DOÑA PAULINA DE CASTRO MONSALVO (Colombia): La delegación de Colombia manifiesta en general su aprecio positivo por los resultados de la ultima reunion del Comité de Productos Básicos, aunque al leer el documento CL 71/6 tenemos la impresión de que existe todavía la carencia de voluntad política de los países desarrollados, lo cual impide que se avance en el estudio y la solución de estas importantes cuestiones.
Nuestra delegación desea insifitIr una vez mas sobre lo que ya antes expresó este Consejo acerca de la importancia de la función de la FAO en el sector de los productos básicos y en el comercio. Por ello, nos ha complacido que el Director Cenerai haya includo /?/ activdades entre los sectores nrioritarios del Programa de Labores y Presupuesto para el próximo bienio. Entre los cambios que están teniendo lugar en la situación mundial de los productos básicos, nuestra Organización puede desempeñar un papel importante con base en la experiencia y en los conocimientos acumulados a través de los años; pero la delegación de Colombia considera que la participación de la FAO en los problemas de productos básicos y del comercio debe ser más activa. La Dirección de Productos Básicos y Comercio de la FAO no debiera limitarse simplemente a hacer proyectos sobre la demanda, el consumo y el comercio, sino que debe estar en condiciones de hacer planteamientos de orientación política para que los puntos de vista de nuestra Organización sean adecuadamente utilizados en la UNCTAD, el GATT y todos los demás organismos que concurren en el estudio y la solución de los problemas básicos de comercio.
Finalmente, la delegación de Colombia apoya íntegramente el contenido de la declaración que en la ultima reunión del CPPB se hizo en nombre del. Grupo de los 77. Nuestra delegación considera que en esa declaración del Grupo de los 7 7 se expone con claridad y franqueza la difícil situación porque atraviesan los países en desarrollo. Es lamentable, igualmente, confirmar que todas las actividades que sobre er te campo se realizan en otros organismos siguen un proceso lento y sin llegar a conclusiones positivas, como en el ejemplo reciente a muy alto nivel y en un contexto más amplio, el fracaso de la Conferencia Norte-Sur de París.
En atención a las consideraciones anteriores, la delegación de Colombia pide a este Consejo que en el informe de esta reunión se haga un llamado a los gobiernos de los países desarrollados para que cambien de actitud y puedan facilitar aun gradualmente el arreglo de los graves problemas que afrontan los países en desarrollo en materia de productos básicos y comercio.
B. de AZEVEDO BRITO (Brazil): The Group of 77 had the opportunity to develop rather extensively its views on the area of commodities, at the 51st Session of the Committee on Commodity Problems. We briefly touched also on the same question in our introductory statement to this current Session of the FAO Council. I would like to preface my comments by paying tribun, to Ambassador Magombe, who provided leadership to the very difficult and detailed discussion in the Committee on Commodity Problems in such a manner that the Committee had a session which will, I. believe, go down in the history of the Committee as an outstanding one. If one reads the report of the Committee, one can easily see that, first, we have significant problems facing the international community in the area of commodities; second, that the Committee provided - perhaps for the first time in many years - very clear guidance to the inter-governmental bodies subordinated to it, and this is an extremely important development. We believe that the Committee on Commodity problems has indeed done extremely useful work.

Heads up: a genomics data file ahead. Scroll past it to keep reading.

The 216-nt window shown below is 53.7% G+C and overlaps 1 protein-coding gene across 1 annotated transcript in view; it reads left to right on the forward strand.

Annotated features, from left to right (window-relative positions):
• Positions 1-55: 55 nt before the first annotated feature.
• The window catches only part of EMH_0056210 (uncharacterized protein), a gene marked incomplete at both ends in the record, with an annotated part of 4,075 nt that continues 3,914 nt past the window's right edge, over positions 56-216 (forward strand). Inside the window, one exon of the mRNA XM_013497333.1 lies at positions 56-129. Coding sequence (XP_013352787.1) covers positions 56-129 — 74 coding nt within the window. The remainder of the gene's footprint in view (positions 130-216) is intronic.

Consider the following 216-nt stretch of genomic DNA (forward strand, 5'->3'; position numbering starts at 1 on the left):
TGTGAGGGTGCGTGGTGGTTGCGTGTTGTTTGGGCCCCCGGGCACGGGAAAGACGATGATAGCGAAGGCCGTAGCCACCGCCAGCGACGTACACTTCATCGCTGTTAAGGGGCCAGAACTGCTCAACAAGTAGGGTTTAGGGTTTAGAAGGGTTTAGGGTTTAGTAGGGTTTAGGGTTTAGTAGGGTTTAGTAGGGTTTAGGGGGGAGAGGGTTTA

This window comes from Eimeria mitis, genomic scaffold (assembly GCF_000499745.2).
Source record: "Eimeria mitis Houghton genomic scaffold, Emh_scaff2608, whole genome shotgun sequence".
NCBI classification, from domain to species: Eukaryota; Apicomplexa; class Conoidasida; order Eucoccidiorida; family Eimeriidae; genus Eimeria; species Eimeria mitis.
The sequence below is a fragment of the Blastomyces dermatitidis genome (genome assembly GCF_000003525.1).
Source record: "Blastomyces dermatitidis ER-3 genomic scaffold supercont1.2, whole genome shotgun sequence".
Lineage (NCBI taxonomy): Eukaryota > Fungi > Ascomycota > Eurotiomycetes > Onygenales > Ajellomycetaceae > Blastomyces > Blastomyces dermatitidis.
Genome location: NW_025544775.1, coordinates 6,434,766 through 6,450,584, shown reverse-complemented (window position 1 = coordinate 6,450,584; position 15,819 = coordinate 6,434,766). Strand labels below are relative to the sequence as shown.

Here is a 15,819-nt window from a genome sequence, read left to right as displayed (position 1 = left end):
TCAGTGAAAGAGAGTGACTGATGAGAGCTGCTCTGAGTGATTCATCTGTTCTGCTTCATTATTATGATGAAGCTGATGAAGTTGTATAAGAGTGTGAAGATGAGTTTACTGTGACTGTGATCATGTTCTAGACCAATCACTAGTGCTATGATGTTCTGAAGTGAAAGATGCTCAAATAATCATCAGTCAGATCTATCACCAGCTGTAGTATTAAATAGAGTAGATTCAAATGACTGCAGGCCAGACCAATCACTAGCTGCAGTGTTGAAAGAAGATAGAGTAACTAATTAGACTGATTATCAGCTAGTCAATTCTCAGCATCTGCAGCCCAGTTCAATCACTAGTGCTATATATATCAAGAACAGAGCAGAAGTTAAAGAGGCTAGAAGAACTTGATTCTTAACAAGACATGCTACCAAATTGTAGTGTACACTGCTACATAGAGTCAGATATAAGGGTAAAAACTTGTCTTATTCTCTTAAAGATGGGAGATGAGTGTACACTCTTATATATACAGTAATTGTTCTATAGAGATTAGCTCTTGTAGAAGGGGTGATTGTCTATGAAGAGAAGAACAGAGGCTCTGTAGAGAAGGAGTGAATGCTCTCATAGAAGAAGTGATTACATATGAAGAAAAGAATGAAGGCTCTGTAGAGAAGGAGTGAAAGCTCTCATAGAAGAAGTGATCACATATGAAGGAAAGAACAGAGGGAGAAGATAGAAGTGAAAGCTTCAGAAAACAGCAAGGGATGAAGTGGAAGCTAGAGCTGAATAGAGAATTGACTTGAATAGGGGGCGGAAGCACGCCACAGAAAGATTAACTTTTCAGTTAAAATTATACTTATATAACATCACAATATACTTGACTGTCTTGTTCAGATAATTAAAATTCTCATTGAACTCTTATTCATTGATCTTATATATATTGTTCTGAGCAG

Now I would like to echo briefly some of the comments made just before me by the de]egate of the Philippines and the delegate of Colombia. First, it is quite clear that at present we are still facing
a situation of stalemate, and impasse, in the sense that major problems in the area of commodities and international cooperation in the field of trade are still without any solution in view. Prices taken as a whole are still unremunerative in a number of vital products; in some cases, it is true, prices went up, but basically due to supply shortages. As a whole, it is nevertheless true that the very marginal gains by developing countries in export earnings, registered in 1976, were more than offset by negative trends in terms of trade. In other words, the increase in our export earnings has been more than offset by a much heavier burden in the cost of importing the goods we need for our own requirements; moreover, a number of vital products for a number of developing countries are increasingly threatened by competition from synthetics.
It is also a cause of grave concern to developing countries that the production policies and trade policies of some developed countries are increasingly imposing restrictions which affect negatively the export interest of developing countries. The report of the CCP expands these ideas; now I just want to hint at these problems.